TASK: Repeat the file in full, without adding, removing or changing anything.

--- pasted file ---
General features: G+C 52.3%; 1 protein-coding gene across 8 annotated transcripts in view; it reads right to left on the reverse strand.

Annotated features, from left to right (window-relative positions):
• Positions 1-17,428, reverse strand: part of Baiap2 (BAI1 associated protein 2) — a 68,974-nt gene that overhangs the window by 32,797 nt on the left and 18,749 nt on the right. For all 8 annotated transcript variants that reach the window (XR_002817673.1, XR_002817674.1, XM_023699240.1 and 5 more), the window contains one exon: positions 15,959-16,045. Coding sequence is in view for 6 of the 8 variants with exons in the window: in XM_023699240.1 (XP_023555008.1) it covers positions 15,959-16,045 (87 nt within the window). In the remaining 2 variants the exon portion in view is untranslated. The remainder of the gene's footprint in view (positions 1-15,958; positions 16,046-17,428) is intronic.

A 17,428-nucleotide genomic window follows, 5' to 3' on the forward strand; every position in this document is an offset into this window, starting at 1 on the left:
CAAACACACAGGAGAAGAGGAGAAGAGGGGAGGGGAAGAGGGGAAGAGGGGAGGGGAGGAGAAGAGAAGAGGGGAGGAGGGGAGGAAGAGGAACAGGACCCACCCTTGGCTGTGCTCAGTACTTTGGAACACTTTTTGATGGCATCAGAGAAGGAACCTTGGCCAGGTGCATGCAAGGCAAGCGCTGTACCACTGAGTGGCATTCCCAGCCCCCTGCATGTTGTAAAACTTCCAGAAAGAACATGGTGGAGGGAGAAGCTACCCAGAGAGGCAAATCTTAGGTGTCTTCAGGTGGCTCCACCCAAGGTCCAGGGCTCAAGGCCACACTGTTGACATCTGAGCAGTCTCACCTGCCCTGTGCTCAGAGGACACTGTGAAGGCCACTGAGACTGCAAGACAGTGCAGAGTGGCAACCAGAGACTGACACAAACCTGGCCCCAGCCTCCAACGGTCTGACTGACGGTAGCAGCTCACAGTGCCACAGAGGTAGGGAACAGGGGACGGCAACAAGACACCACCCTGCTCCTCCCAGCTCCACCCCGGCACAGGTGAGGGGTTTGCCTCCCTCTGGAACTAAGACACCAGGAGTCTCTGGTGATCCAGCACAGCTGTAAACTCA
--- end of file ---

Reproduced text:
General features: G+C 52.3%; 1 protein-coding gene across 8 annotated transcripts in view; it reads right to left on the reverse strand.

Annotated features, from left to right (window-relative positions):
• Positions 1-17,428, reverse strand: part of Baiap2 (BAI1 associated protein 2) — a 68,974-nt gene that overhangs the window by 32,797 nt on the left and 18,749 nt on the right. For all 8 annotated transcript variants that reach the window (XR_002817673.1, XR_002817674.1, XM_023699240.1 and 5 more), the window contains one exon: positions 15,959-16,045. Coding sequence is in view for 6 of the 8 variants with exons in the window: in XM_023699240.1 (XP_023555008.1) it covers positions 15,959-16,045 (87 nt within the window). In the remaining 2 variants the exon portion in view is untranslated. The remainder of the gene's footprint in view (positions 1-15,958; positions 16,046-17,428) is intronic.

A 17,428-nucleotide genomic window follows, 5' to 3' on the forward strand; every position in this document is an offset into this window, starting at 1 on the left:
CAAACACACAGGAGAAGAGGAGAAGAGGGGAGGGGAAGAGGGGAAGAGGGGAGGGGAGGAGAAGAGAAGAGGGGAGGAGGGGAGGAAGAGGAACAGGACCCACCCTTGGCTGTGCTCAGTACTTTGGAACACTTTTTGATGGCATCAGAGAAGGAACCTTGGCCAGGTGCATGCAAGGCAAGCGCTGTACCACTGAGTGGCATTCCCAGCCCCCTGCATGTTGTAAAACTTCCAGAAAGAACATGGTGGAGGGAGAAGCTACCCAGAGAGGCAAATCTTAGGTGTCTTCAGGTGGCTCCACCCAAGGTCCAGGGCTCAAGGCCACACTGTTGACATCTGAGCAGTCTCACCTGCCCTGTGCTCAGAGGACACTGTGAAGGCCACTGAGACTGCAAGACAGTGCAGAGTGGCAACCAGAGACTGACACAAACCTGGCCCCAGCCTCCAACGGTCTGACTGACGGTAGCAGCTCACAGTGCCACAGAGGTAGGGAACAGGGGACGGCAACAAGACACCACCCTGCTCCTCCCAGCTCCACCCCGGCACAGGTGAGGGGTTTGCCTCCCTCTGGAACTAAGACACCAGGAGTCTCTGGTGATCCAGCACAGCTGTAAACTCA